Let’s talk about all of the children left behind with the No Child Left Behind Act, the policy that had intention to assist and ensure that all students are meeting high academic achievement and standards. The year is 2018, and we are still living among racially segregated schools as policies are still centered on academic achievement and accountability.
Specifically, segregation recurred with residential segregation that separates individuals in poverty, who we know are predominately people of color, from individuals in the middle to upper class, who are predominately white. As we discuss the children left behind in the No Child Left Behind Act, the matter of segregation is critical to be aware of as it relates to decision-making around reporting the higher scores within homogeneous white groups and not reporting schools with segregation to bring attention to the disparities between white students and minority students.
In past decades, there has been a constant stream of attention focused on the “achievement gap,” which identifies a disparity in standardized testing scores between white students and students of color. At what point do we owe all of our students access to equality? If government officials, school administrators, and educators truly believe that this is an “achievement gap” issue among races, then they are sorely mistaken. Consider Stiefel, Schwartz, and Chellman’s (2007) study’s findings when they stated, “Second, the socioeconomic characteristics of schools held accountable for subgroups differ from those that will be exempted from such accountability.”
Large, urban schools that are more racially and ethnically integrated will bear a disproportionate accountability burden, whereas rural schools, and to a lesser degree upstate suburban schools, that are less integrated will be disproportionately exempt. Put differently, racial subgroup accountability may in practice affect an atypical set of schools: disproportionately urban, Hispanic or Asian, and large rather than rural or suburban, White, and small. To a larger extent, these results reflect the continuing legacy of residential and school racial segregation in New York State (Stiefel, Schwartz, & Chellman, 2007). Is this truly a policy of equity or a policy that benefits schools with less racial integration?
The true name of the “achievement gap” is the educational debt and inequalities of access to equal education. I suppose we could refer to this reality as ripping the Band-Aid off. Access to educational expenditures are public knowledge and allow experts to dive into the numbers. The data to focus on is the amount spent per pupil. There is an astounding difference of staggering amounts based on race. No, the announcement of it being based on race is not readily available. However, without having an economic background, it was relatively common knowledge to read between the lines when predominately white schools averaged $10,000 or more per pupil versus schools that had predominately African-Americans or Hispanic populations.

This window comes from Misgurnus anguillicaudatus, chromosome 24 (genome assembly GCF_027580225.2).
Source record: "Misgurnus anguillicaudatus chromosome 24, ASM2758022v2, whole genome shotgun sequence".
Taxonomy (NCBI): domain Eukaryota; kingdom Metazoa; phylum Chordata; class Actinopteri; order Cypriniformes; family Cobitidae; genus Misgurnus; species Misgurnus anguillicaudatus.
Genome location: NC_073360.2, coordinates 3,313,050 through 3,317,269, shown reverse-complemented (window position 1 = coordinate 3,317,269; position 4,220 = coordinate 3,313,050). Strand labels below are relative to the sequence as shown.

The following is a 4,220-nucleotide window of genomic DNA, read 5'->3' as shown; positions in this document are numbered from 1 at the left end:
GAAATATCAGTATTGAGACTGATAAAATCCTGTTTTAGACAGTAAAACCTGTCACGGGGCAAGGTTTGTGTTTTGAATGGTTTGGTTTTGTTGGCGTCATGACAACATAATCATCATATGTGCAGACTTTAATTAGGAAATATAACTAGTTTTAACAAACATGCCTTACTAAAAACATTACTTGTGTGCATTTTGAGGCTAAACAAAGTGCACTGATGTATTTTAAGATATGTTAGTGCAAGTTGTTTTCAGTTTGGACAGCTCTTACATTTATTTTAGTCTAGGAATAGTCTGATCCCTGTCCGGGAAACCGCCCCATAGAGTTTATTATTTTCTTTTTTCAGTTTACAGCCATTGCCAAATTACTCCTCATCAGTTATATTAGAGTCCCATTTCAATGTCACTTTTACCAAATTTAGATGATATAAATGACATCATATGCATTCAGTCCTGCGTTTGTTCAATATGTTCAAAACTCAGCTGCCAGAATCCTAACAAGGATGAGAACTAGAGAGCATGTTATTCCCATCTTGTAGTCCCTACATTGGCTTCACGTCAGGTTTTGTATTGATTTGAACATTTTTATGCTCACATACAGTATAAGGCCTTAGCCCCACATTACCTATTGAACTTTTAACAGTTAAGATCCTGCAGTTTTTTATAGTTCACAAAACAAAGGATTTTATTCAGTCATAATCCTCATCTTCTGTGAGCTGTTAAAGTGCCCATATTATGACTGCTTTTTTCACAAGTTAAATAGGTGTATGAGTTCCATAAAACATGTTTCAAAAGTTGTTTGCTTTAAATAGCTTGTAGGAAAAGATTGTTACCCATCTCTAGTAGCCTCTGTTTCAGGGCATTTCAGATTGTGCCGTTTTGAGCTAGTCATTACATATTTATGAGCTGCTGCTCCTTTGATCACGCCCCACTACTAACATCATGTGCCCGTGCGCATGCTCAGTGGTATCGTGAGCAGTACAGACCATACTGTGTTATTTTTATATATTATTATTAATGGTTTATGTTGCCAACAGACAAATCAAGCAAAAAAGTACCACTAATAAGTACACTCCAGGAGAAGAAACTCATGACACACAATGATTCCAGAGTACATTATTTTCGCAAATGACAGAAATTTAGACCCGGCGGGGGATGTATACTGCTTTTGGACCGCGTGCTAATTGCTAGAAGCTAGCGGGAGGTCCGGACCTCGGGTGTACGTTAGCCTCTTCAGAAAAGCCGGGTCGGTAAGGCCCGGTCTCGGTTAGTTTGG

With the knowledge of what is truly occurring within our public school systems, there needs to be a policy that does not ignore the racial disparities and inequities occurring across the country. Title I funding is not enough to ensure that all students are receiving an equitable education. Stiefel et al., (2007) reported, “Perhaps more disturbing is the possibility that the desire to avoid the pressure of subgroup accountability may serve to discourage school integration, if districts (or schools) are able to manipulate enrollment or test-taking behavior to drop below subgroup reporting thresholds designed to ensure statistically valid performance measures” (Stiefel, Schwartz, & Chellman, 2007).
Let’s stop calling it the “achievement gap” and implement a policy that doesn’t allow schools to benefit from segregation.
Stiefel, L., Schwartz, A. E., & Chellman, C. C. (2007). So many children left behind: Segregation and the impact of subgroup reporting in No Child Left Behind on the racial test score gap. Journal of Educational Policy, 21(3), 527-550.